In an interim management statement covering the period 1 April to 3 August 2010, HSBC Infrastructure, the UK listed infrastructure firm, said it had raised £41.7 million (€50.3 million; $66.5 million) in equity through the successful issue of new shares via tap issues in June, July and August. In total, 37 million new shares were issued.
A tap issue is a procedure that allows borrowers to sell bonds or other short-term debt instruments from past issues. The bonds are issued at their original face value, maturity and coupon rate, but sold at the current market price.
HSBC Infrastructure, which has a portfolio of 34 investments – including 33 PFI/PPP projects in the UK and continental Europe – said the “number of suitable opportunities in the pipeline has increased as vendors seek to make disposals before the calendar year end”.
It pointed out that it had not suffered from the axing of the £55 billion Building Schools for the Future programme by the UK’s coalition government since its acquisition strategy was focused on investments already in their operating phase or under construction rather than new builds.
However, the firm also said it was taking a “very cautious” approach in assessing renewable energy investments and that it was “unlikely to make an acquisition of this type in the coming months”. This would not change, it said “until there was more regulatory certainty over contractual tariffs”.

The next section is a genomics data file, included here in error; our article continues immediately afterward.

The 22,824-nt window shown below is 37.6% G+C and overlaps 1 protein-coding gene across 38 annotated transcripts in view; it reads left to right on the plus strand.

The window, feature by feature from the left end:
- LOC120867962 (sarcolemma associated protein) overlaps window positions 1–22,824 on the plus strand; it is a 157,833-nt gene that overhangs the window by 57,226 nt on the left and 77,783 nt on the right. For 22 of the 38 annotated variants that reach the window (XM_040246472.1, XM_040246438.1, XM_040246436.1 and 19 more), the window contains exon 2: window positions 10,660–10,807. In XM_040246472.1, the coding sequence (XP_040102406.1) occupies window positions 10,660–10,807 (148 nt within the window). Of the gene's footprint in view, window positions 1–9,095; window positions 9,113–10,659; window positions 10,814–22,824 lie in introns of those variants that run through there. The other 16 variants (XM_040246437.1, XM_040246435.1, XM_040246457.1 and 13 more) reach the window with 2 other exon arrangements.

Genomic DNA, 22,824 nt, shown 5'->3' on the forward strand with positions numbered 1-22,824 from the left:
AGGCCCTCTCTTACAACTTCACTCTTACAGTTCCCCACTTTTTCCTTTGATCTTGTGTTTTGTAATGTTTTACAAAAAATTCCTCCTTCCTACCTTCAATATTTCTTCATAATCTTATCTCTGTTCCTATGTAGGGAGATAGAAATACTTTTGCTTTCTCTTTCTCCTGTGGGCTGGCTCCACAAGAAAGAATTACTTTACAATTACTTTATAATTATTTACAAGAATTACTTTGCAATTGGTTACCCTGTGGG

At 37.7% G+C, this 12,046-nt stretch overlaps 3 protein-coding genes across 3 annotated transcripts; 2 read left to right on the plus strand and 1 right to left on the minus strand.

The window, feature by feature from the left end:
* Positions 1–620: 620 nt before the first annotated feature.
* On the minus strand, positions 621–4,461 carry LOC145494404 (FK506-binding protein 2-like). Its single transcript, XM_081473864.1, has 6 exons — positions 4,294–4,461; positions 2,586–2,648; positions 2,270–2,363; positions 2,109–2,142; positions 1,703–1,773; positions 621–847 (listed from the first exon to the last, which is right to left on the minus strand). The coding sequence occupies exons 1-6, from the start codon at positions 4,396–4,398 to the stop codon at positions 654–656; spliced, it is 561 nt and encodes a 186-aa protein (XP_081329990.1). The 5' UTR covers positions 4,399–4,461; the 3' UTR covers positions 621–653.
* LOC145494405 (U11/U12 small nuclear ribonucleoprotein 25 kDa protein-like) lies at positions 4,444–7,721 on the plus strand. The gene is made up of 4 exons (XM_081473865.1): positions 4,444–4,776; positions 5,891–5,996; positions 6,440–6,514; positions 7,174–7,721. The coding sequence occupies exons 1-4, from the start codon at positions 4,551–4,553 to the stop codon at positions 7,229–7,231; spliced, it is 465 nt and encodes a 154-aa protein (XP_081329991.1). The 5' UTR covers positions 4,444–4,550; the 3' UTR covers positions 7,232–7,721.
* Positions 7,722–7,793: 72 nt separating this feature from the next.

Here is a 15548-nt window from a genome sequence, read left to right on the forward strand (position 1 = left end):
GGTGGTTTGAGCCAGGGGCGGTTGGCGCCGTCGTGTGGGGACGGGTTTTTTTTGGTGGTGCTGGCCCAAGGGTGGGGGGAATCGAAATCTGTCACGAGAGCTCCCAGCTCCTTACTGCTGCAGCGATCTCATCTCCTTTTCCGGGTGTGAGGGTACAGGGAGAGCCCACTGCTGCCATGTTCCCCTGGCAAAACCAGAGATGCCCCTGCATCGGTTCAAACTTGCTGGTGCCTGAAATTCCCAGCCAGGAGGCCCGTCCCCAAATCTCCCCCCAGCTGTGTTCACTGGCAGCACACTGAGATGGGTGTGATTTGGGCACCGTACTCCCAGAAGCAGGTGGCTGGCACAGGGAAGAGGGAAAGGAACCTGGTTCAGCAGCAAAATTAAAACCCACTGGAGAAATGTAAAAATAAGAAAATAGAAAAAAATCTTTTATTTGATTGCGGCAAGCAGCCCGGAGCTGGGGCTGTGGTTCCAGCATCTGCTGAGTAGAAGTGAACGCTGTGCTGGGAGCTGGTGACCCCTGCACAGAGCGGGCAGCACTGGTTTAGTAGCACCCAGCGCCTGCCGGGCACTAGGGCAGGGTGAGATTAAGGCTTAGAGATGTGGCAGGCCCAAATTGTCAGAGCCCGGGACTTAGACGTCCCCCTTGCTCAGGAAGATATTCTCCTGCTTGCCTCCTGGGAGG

Over the last weekend, the Spanish government announced that it would be reducing subsidies for solar photovoltaic power plants by up to 45 percent, part of a programme of cuts to renewable energy subsidies in the country as part of economic austerity measures. There are also fears that existing plants may be subject to retroactive subsidy cuts of up to 30 percent.
HSBC Infrastructure said that, during the reporting period, it had made one new investment. This came in June when it acquired stakes of 50 percent and 24.9 percent from two separate shareholders in the Queen Alexandra hospital PFI project in Portsmouth, England for a combined £46.4 million. The concession contract for the fully operational project runs until December 2040.
In June, it was announced that HSBC Specialist Investments was in talks with HSBC about a management buyout that would see it go independent. HSBC Specialist Fund Management, which is the investment adviser to HSBC Infrastructure, is part of HSBC Specialist Investments. The interim management statement said shareholders would be updated on the buyout in the autumn.